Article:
Common Core Algebra

Welcome to the MCHS Common Core Algebra Webpage

via Maria Carrillo High School: Common Core Algebra.

Common Core Algebra

Welcome to the MCHS Common Core Algebra Webpage

via Maria Carrillo High School: Common Core Algebra.

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Whole-class-mathematics-discussions-Framework-checklist- click here to downloadWhole Class Mathematics Discussions: Improving In-Depth Mathematical Thinking and LearningFramework for Transforming Your Teaching & Implementing the Common Core Standards of Mathematical Practice

via WHOLE CLASS DISCUSSION FRAMEWORK – CHECKLIST | Whole Class Mathematics Discussions.

This section contains Power Points related to the Common Core Standards. These resources are created by Students Pre-service and In-service at the University of Nevada, Reno. These Power points and other resources should not be used for commercial purposes. They were created by using existing web resources such as Learn a Zillion to make sense of the Common Core Standards. Scroll down below to find formative assessment checklists and misconceptions. Note: These documents are “works in progress and may need further refinement.”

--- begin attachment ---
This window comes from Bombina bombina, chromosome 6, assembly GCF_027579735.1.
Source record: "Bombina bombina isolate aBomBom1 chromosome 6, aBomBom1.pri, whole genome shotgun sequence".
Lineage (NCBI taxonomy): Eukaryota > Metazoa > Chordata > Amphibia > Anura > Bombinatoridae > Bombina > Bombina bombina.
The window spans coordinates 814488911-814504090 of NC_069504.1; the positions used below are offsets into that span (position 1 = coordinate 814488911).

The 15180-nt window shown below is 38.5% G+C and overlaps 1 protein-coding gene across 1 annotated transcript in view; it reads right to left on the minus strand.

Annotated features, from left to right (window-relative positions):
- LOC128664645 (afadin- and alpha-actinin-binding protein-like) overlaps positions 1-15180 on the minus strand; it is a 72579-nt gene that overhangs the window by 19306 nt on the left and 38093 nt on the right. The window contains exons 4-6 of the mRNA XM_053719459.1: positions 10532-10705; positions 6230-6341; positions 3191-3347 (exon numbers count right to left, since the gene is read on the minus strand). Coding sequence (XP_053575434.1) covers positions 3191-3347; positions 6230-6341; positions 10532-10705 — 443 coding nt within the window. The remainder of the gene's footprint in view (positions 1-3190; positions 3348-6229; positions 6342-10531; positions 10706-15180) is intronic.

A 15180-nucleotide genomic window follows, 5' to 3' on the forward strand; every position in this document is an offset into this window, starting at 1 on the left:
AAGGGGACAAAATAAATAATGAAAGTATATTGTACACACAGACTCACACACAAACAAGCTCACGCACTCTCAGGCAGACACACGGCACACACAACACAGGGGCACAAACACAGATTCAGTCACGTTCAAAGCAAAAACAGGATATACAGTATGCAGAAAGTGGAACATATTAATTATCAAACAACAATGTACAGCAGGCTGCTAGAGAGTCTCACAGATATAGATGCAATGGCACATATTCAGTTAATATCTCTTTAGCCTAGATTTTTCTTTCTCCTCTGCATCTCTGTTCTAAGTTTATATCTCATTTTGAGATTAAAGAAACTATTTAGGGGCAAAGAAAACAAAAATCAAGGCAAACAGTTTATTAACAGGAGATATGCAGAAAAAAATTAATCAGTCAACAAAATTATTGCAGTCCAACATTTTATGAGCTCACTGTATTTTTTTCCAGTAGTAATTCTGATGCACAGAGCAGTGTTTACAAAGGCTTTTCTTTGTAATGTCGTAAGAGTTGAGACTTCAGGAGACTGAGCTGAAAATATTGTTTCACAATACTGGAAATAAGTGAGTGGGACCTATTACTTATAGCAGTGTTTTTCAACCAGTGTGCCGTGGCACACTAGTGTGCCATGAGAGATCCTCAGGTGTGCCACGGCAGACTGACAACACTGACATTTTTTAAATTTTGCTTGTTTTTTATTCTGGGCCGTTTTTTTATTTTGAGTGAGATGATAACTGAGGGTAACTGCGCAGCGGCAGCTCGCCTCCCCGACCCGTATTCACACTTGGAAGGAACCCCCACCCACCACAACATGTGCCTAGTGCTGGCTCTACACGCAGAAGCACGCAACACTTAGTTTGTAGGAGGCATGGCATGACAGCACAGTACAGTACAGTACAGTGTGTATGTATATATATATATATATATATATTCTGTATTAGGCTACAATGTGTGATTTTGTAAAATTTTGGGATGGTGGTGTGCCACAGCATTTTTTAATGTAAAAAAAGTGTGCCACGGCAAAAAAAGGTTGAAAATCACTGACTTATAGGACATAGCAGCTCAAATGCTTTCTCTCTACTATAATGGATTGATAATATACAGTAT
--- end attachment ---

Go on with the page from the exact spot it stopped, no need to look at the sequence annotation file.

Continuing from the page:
via Common Core – Power Points & Formative Assessments | Whole Class Mathematics Discussions.

Whole Class Mathematics DiscussionsSupporting Teachers to Implement Whole Class Discussions and the Common Core Standards of Mathematical Practices

via Teaching Math Using Technology | Whole Class Mathematics Discussions.

4E x 2 Instructional Model

The 4E x 2 Instructional Model was designed to unite three major learning constructs (inquiry instruction, formative assessment, and reflective practice) that have all been shown to improve learning. When well integrated these learning constructs help facilitate deeper teaching and more powerful learning experiences. All the lessons designed and available under the lesson plan tab use the 4E x 2 Model.

Many of our site users have requested research results to back up their argument that an Investigations-style approach is what is needed in their schools. \”Adding It Up\” is full of such research results. But who has time to read a 444-page report? With this in mind, I have collected 10 research findings from this report that support using the Investigations curriculum:

Adding It Up explores how students in pre-K through 8th grade learn mathematics and recommends how teaching, curricula, and teacher education should change to improve mathematics learning during these critical years.

The committee identifies five interdependent components of mathematical proficiency and describes how students develop this proficiency. With examples and illustrations, the book presents a portrait of mathematics learning: